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When mass incarceration and student debt intersect

College Inside
Welcome to College Inside, a newsletter about the future of postsecondary education in prisons. I’m Charlotte West, a national reporter for Open Campus. Sign up for this newsletter here.

New Pell rules and the collateral consequences of student debt in prison
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Short on time? Here are the highlights:
New rules for Pell
On Tuesday, the Education Department released the draft regulations for restoring Pell Grant eligibility for incarcerated students by July 2023. That comes almost three decades after Congress eliminated federal financial aid for people in prison with the 1994 Crime Bill. Today, the proposed regulations will be posted in the Federal Register, which will kick off a 30-day public comment period.
Some key proposals:
  • State departments of corrections, the federal Bureau of Prisons, and local agencies would oversee and approve prison education programs. During the approval process, they would need to consult with stakeholders, including incarcerated or formerly incarcerated individuals, as they make decisions. They also would need to look at factors such as whether a program is similar to the programs offered by the college on their regular campus. 
  • Qualifying prison education programs wouldn’t have to lead to a license or certificate, but if they do, the programs would need to be designed to meet the requirements for those in the state where the correctional facility is located (or where most individuals will reside after release, for a federal prison). The programs also would need to lead to occupations without state or federal prohibitions on the licensure or employment of formerly incarcerated individuals. 
  • The regulations also would establish reporting requirements to allow the Education Department to collect data on prison education programs. A recent report on data collection notes that “one of the biggest challenges in understanding the current landscape of postsecondary education in prison is the lack of comprehensive data at the national level.” While there are some surveys and research that provide data on where and how programming is offered, “there is little data available on how incarcerated students enroll, persist, and complete higher education while in prison.”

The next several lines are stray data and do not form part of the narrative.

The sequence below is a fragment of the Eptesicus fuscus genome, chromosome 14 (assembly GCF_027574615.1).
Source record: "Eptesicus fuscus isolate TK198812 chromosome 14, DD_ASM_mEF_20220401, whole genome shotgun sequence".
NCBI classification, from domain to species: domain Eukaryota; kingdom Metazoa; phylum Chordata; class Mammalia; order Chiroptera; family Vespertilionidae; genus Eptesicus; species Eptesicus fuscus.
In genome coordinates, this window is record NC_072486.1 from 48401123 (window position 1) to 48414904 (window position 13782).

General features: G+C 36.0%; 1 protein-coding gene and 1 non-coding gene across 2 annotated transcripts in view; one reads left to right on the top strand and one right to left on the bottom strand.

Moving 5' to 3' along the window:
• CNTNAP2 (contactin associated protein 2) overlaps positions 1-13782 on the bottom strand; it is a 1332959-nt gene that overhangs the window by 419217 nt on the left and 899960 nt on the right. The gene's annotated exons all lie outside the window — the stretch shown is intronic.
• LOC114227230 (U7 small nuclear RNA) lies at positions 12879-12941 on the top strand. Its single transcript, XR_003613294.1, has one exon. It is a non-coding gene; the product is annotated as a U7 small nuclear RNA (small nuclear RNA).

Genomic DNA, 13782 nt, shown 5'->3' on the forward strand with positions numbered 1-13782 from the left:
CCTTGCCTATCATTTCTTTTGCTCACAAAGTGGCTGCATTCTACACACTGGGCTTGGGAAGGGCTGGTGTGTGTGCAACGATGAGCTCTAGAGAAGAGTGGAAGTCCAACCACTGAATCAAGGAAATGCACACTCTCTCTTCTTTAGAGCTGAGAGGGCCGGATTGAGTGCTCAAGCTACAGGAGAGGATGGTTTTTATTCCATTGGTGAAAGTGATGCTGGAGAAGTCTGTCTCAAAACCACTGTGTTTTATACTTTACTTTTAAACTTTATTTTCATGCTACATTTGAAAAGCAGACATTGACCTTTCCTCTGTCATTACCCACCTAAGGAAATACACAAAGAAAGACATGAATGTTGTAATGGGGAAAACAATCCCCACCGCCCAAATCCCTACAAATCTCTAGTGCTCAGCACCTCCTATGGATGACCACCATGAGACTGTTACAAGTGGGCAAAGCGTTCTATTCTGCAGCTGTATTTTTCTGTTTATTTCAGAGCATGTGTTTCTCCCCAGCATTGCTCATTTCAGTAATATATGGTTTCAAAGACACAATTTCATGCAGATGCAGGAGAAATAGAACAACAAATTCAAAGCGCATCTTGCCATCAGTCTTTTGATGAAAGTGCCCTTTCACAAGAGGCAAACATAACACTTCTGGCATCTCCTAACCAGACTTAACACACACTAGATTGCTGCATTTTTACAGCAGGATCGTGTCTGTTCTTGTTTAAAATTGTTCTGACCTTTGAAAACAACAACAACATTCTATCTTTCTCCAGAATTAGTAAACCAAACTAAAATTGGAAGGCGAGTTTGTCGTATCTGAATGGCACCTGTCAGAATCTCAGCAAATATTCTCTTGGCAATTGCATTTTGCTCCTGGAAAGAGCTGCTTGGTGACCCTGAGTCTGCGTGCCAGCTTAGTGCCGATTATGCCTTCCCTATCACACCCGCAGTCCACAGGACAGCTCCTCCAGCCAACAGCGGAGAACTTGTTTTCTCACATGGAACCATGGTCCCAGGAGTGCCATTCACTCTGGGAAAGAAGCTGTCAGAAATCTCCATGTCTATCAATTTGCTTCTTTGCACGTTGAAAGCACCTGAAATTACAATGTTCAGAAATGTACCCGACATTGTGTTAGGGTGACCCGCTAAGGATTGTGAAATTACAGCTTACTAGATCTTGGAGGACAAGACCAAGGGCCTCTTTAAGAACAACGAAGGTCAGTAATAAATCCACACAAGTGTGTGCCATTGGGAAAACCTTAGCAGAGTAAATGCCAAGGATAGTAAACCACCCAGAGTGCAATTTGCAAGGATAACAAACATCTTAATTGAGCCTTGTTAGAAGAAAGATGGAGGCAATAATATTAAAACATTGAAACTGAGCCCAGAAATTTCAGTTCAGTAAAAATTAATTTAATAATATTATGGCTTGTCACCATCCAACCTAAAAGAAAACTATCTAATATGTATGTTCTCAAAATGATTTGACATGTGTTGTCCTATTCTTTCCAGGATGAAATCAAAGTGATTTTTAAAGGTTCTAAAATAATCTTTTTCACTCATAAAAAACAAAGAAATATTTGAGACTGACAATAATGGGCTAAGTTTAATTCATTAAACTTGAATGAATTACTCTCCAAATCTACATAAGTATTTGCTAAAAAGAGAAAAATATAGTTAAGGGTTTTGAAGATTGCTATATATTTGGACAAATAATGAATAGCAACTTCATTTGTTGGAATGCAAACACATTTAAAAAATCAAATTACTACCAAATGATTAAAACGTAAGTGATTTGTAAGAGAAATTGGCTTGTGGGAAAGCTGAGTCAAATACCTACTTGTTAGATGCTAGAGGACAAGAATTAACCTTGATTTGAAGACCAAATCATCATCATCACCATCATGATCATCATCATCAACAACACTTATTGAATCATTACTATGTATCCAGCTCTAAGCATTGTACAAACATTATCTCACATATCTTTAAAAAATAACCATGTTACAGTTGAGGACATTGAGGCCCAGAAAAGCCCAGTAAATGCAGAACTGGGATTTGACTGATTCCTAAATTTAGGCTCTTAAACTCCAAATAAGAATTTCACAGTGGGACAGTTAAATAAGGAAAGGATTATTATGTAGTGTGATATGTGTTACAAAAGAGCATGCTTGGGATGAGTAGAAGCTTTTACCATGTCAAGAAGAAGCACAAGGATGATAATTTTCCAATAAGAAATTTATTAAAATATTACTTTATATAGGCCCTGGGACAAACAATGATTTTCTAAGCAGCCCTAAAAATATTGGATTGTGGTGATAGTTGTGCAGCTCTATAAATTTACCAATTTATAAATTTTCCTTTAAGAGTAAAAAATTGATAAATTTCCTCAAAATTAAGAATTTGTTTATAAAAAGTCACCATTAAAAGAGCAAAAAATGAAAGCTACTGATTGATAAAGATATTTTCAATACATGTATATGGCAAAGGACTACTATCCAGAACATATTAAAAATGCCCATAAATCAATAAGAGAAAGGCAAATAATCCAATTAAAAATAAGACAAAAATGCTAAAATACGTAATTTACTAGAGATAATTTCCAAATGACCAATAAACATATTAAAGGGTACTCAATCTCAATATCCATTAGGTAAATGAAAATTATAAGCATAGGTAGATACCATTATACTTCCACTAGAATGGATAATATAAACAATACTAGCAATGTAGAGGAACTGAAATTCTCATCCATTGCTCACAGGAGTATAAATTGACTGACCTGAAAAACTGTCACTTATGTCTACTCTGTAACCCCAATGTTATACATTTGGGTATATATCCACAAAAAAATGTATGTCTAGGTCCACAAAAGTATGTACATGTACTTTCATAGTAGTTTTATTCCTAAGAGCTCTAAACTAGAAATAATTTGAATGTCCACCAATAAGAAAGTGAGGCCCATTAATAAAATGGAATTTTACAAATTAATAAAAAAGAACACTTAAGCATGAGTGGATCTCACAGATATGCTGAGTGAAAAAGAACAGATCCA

• According to the proposed regulations, colleges and corrections departments would need to enter into data-sharing agreements and track students’ transfer and release dates. That means that students who drop out of a program because they are transferred or get out of prison wouldn’t be included in evaluation of retention and persistence, and labor market metrics would only include students who have been released. 
Collection at all costs
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A new report from the Student Borrower Protection Center and the National Consumer Law Center examines the intersection of mass incarceration and the student debt crisis. 
“A little considered, but still ruinous collateral consequence of detention or imprisonment is an incarcerated borrower’s spiral into delinquency and default on their federal student loans,” the authors wrote. 
While the Education Department does not track incarcerated borrowers, experts estimate that hundreds of thousands of individuals have entered prison already carrying student loan debt, the report says. Incarcerated borrowers face challenges making monthly payments, communicating with loan servicers, and finding out timely information about debt relief options that might benefit them. 
As Ryan Moser and I have previously reported, student loan default is one of the major barriers currently preventing people in prison from accessing Pell Grants. In April, the Education Department announced a “fresh start” that will bring all defaulted loans, including those belonging to incarcerated borrowers, into good standing. But three months later, the department has yet to share any details of the new program, including when it will go into effect and how they plan to communicate changes to people in prison.